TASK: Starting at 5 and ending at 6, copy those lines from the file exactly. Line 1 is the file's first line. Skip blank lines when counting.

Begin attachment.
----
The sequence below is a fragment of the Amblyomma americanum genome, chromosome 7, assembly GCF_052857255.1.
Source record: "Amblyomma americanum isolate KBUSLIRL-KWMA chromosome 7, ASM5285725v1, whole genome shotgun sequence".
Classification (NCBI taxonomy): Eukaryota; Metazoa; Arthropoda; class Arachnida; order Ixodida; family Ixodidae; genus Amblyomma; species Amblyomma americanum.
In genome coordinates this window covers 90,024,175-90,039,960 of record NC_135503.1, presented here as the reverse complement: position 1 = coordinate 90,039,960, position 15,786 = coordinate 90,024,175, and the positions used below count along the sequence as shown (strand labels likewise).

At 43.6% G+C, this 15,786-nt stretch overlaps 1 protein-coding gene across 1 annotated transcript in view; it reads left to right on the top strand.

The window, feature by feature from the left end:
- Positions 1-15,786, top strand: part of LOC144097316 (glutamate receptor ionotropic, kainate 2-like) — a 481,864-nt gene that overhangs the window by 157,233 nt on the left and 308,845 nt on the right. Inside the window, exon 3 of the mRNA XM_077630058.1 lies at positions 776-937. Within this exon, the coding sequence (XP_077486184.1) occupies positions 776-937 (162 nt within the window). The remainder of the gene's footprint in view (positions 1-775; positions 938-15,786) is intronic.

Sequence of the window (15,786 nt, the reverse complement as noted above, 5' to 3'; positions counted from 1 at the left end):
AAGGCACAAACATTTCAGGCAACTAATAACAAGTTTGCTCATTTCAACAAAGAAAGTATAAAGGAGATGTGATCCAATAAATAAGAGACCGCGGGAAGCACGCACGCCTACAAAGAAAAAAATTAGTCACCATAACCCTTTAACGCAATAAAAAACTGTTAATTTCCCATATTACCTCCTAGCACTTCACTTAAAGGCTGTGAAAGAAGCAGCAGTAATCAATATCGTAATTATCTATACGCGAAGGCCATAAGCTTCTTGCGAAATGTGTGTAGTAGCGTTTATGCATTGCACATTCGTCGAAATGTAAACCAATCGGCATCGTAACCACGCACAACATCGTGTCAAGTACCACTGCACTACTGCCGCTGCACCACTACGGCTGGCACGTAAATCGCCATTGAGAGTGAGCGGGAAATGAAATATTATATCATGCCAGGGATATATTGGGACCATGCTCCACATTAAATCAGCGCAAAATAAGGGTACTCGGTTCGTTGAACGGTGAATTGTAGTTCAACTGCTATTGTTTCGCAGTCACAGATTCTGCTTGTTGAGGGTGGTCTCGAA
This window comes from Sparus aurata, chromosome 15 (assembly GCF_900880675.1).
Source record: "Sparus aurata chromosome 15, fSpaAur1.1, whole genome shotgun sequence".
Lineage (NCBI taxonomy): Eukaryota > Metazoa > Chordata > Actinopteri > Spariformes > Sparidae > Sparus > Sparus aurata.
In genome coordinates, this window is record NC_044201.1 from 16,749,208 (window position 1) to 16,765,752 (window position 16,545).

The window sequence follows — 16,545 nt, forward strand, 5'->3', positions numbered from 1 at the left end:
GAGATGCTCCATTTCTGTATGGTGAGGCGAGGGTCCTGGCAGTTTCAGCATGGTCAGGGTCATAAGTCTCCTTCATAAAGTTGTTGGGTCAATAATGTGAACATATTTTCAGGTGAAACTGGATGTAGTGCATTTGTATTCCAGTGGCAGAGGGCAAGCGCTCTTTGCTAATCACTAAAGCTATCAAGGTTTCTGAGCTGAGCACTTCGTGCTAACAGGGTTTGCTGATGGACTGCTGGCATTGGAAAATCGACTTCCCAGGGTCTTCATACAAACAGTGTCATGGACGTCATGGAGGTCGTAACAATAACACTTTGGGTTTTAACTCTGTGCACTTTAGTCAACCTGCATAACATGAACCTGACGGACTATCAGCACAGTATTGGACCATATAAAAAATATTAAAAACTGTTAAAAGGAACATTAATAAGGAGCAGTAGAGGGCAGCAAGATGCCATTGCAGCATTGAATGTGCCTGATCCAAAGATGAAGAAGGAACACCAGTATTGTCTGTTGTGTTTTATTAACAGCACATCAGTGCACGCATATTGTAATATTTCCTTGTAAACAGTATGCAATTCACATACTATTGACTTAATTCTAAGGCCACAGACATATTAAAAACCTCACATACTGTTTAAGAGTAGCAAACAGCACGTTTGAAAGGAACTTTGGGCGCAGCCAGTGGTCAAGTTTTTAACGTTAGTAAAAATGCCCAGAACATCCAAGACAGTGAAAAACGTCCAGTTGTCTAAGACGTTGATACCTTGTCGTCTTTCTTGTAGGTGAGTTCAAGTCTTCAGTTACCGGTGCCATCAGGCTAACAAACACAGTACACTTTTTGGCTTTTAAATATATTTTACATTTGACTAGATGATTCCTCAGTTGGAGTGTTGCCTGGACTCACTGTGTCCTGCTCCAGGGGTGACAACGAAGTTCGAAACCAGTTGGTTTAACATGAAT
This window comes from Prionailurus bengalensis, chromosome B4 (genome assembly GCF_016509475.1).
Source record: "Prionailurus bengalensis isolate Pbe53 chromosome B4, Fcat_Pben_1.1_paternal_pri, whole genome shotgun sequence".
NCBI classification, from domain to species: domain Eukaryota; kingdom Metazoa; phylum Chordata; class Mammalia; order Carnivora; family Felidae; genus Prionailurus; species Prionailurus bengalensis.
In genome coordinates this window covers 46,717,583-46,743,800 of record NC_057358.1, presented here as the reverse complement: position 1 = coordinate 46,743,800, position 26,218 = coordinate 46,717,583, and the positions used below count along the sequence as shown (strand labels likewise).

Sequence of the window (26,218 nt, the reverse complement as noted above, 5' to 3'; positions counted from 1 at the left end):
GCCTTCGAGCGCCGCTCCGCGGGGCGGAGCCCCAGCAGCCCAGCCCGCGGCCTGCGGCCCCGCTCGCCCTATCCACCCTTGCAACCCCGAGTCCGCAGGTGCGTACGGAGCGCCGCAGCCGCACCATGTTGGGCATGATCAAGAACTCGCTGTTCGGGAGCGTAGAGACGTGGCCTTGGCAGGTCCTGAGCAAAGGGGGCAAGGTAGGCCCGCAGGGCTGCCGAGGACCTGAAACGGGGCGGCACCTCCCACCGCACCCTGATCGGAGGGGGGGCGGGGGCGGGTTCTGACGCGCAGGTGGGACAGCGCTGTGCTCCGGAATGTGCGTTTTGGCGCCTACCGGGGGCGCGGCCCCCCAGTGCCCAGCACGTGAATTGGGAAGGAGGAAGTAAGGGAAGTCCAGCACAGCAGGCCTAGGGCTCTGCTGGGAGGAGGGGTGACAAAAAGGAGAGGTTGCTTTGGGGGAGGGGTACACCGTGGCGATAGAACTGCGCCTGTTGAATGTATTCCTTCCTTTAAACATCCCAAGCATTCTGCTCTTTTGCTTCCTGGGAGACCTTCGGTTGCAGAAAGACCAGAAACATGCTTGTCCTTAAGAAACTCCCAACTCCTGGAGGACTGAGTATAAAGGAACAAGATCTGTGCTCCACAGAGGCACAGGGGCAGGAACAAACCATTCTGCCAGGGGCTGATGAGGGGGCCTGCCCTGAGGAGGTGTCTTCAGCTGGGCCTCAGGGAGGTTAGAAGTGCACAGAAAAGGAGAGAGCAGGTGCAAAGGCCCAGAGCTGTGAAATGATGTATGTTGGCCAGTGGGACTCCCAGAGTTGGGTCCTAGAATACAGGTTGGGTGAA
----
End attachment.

At 43.6% G+C, this 15,786-nt stretch overlaps 1 protein-coding gene across 1 annotated transcript in view; it reads left to right on the top strand.

The window, feature by feature from the left end: